"Health wise I am feeling great. I am a big supporter of trials - it allows new treatments and drugs to be brought in.”
A trial looking at docetaxel and Zibotentan (ZD4054) for prostate cancer that has spread to the bones
This trial was looking at a drug called zibotentan alongside docetaxel for men with prostate cancer that had spread to the bones. The trial was for men who had prostate cancer that was no longer responding to hormone therapy.
More about this trial
If you have prostate cancer that has spread to the bone, you may have had treatment with hormone therapy. But sometimes this treatment stops working and the cancer continues to grow. This is called hormone resistant prostate cancer.
Doctors can treat hormone resistant prostate cancer with the chemotherapy drug docetaxel. But researchers are always looking for ways to improve treatment. In this trial, they were looking at a drug called zibotentan (also known as ZD4054).
Zibotentan is a type of biological therapy that can block the growth of cancer cells. It works by blocking growth receptors called endothelin receptors. Earlier trials had shown that endothelin blockers may be able to slow down the growth of prostate cancer that has spread to the bone.
The aim of this trial was to see if having zibotentan with docetaxel helped men with prostate cancer to live longer.
Summary of results
The researchers found that adding zibotentan to docetaxel did not increase the average length of time that men with hormone resistant prostate cancer lived.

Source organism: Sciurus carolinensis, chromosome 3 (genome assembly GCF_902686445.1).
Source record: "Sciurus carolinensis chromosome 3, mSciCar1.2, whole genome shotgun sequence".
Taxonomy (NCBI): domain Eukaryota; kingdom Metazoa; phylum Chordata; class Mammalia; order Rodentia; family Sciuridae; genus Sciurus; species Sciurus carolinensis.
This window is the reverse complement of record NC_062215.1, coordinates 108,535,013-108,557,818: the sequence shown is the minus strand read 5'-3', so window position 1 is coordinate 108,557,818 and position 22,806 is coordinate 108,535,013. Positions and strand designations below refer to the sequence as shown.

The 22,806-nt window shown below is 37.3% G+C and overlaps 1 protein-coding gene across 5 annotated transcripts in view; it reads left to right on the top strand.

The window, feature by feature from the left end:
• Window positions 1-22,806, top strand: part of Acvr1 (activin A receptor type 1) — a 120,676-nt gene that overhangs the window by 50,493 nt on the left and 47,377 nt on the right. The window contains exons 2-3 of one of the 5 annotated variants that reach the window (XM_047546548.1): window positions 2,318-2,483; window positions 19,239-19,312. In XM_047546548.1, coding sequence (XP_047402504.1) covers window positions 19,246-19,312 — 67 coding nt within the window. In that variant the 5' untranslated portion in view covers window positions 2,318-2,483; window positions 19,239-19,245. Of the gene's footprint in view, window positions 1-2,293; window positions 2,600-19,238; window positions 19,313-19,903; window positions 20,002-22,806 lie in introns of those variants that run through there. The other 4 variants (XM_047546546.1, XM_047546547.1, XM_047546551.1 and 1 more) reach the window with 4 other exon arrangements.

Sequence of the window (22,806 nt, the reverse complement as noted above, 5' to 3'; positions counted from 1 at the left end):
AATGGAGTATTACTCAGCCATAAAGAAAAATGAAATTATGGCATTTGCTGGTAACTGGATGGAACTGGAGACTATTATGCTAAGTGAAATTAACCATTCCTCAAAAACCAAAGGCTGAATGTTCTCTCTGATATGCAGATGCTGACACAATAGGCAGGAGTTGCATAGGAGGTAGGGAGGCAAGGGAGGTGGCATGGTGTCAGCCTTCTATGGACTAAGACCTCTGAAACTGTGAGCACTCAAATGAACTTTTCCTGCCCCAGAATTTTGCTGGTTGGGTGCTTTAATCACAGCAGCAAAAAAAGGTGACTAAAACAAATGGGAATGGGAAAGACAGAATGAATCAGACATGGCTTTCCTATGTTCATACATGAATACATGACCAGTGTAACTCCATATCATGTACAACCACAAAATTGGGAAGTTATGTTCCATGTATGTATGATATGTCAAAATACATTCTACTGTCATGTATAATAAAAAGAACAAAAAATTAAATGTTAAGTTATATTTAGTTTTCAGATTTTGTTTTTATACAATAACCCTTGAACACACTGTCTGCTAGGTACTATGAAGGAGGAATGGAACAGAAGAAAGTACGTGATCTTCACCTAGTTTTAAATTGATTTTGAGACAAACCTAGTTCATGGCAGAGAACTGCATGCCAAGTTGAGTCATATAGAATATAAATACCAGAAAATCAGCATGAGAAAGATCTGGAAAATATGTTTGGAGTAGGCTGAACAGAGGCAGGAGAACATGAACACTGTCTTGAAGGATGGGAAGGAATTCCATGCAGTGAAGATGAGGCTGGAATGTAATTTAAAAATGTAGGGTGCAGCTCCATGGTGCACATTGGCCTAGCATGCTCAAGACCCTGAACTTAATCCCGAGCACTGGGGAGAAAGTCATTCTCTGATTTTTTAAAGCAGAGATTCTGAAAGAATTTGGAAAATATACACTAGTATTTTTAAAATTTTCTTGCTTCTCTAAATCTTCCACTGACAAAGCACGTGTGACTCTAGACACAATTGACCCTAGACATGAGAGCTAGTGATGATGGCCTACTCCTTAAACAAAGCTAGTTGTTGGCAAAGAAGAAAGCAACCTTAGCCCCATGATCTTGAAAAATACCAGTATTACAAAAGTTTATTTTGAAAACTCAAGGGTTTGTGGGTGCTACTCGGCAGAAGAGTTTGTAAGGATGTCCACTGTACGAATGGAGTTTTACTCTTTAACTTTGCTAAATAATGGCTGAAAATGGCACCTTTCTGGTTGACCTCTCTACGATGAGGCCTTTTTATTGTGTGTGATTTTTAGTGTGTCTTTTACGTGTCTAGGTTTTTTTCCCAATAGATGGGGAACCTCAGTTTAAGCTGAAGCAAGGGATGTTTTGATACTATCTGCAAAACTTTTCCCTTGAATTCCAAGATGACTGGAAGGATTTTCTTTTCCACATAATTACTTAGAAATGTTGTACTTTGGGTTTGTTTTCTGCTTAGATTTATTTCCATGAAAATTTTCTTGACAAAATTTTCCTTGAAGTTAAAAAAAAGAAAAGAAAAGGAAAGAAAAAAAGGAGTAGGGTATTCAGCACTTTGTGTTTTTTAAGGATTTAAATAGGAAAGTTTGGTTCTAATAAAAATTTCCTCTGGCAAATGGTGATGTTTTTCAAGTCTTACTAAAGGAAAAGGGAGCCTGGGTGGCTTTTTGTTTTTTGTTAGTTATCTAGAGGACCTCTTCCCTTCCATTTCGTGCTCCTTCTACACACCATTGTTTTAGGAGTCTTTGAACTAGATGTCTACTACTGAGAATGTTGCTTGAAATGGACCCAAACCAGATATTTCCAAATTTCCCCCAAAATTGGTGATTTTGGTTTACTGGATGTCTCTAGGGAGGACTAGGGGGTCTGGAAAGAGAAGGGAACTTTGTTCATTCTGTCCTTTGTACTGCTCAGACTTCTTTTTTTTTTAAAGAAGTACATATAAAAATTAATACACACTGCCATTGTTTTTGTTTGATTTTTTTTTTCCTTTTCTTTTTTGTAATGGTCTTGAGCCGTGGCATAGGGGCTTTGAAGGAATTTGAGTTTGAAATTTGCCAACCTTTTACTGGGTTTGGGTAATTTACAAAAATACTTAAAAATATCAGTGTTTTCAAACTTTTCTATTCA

The trial recruited 1,052 men in a number of different countries. They all had prostate cancer that had spread to their bones and had stopped responding to hormone therapy. Their average age was 68.
It was a randomised trial. The men taking part were put into 1 of 2 treatment groups by a computer. Neither they nor their doctor could choose which group they were in
- 524 had docetaxel and zibotentan
- 528 had docetaxel and a dummy drug (
The trial team looked at the average length of time that men in each group lived (doctors call this overall survival). They found it was about the same in both groups.
As the addition of zibotentan did not improve overall survival for this group of men, there are no plans to study it further as a possible treatment for prostate cancer.
We have based this summary on information from the research team. The information they sent us has been reviewed by independent specialists (
How to join a clinical trial
Please note: In order to join a trial you will need to discuss it with your doctor, unless otherwise specified.
Dr Heather Payne